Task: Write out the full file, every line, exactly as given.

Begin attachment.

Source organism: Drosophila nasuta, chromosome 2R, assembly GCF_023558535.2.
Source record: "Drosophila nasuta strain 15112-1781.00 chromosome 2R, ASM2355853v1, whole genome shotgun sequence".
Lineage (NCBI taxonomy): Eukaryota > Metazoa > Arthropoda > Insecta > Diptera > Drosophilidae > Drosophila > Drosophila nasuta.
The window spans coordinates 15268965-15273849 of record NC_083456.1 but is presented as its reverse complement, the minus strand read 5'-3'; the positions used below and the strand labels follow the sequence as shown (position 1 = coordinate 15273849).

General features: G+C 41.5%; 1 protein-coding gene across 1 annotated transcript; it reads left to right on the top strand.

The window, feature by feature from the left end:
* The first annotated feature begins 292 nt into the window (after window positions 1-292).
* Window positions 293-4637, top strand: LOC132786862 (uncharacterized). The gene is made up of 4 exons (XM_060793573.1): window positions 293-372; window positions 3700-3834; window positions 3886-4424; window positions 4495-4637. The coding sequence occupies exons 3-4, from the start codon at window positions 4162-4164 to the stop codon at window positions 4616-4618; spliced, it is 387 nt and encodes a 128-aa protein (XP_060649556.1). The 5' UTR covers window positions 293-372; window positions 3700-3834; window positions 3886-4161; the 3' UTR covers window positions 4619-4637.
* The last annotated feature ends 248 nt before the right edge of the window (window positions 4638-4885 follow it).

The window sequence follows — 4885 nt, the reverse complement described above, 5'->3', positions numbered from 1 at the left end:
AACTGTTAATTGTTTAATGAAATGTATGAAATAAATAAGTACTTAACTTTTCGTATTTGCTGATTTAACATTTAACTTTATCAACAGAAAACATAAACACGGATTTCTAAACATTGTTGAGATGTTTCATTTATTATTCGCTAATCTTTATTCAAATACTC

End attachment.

Source organism: Drosophila nasuta, chromosome 2R, assembly GCF_023558535.2.
Source record: "Drosophila nasuta strain 15112-1781.00 chromosome 2R, ASM2355853v1, whole genome shotgun sequence".
Lineage (NCBI taxonomy): Eukaryota > Metazoa > Arthropoda > Insecta > Diptera > Drosophilidae > Drosophila > Drosophila nasuta.
The window spans coordinates 15268965-15273849 of record NC_083456.1 but is presented as its reverse complement, the minus strand read 5'-3'; the positions used below and the strand labels follow the sequence as shown (position 1 = coordinate 15273849).

General features: G+C 41.5%; 1 protein-coding gene across 1 annotated transcript; it reads left to right on the top strand.

The window, feature by feature from the left end:
* The first annotated feature begins 292 nt into the window (after window positions 1-292).
* Window positions 293-4637, top strand: LOC132786862 (uncharacterized). The gene is made up of 4 exons (XM_060793573.1): window positions 293-372; window positions 3700-3834; window positions 3886-4424; window positions 4495-4637. The coding sequence occupies exons 3-4, from the start codon at window positions 4162-4164 to the stop codon at window positions 4616-4618; spliced, it is 387 nt and encodes a 128-aa protein (XP_060649556.1). The 5' UTR covers window positions 293-372; window positions 3700-3834; window positions 3886-4161; the 3' UTR covers window positions 4619-4637.
* The last annotated feature ends 248 nt before the right edge of the window (window positions 4638-4885 follow it).

The window sequence follows — 4885 nt, the reverse complement described above, 5'->3', positions numbered from 1 at the left end:
AACTGTTAATTGTTTAATGAAATGTATGAAATAAATAAGTACTTAACTTTTCGTATTTGCTGATTTAACATTTAACTTTATCAACAGAAAACATAAACACGGATTTCTAAACATTGTTGAGATGTTTCATTTATTATTCGCTAATCTTTATTCAAATACTC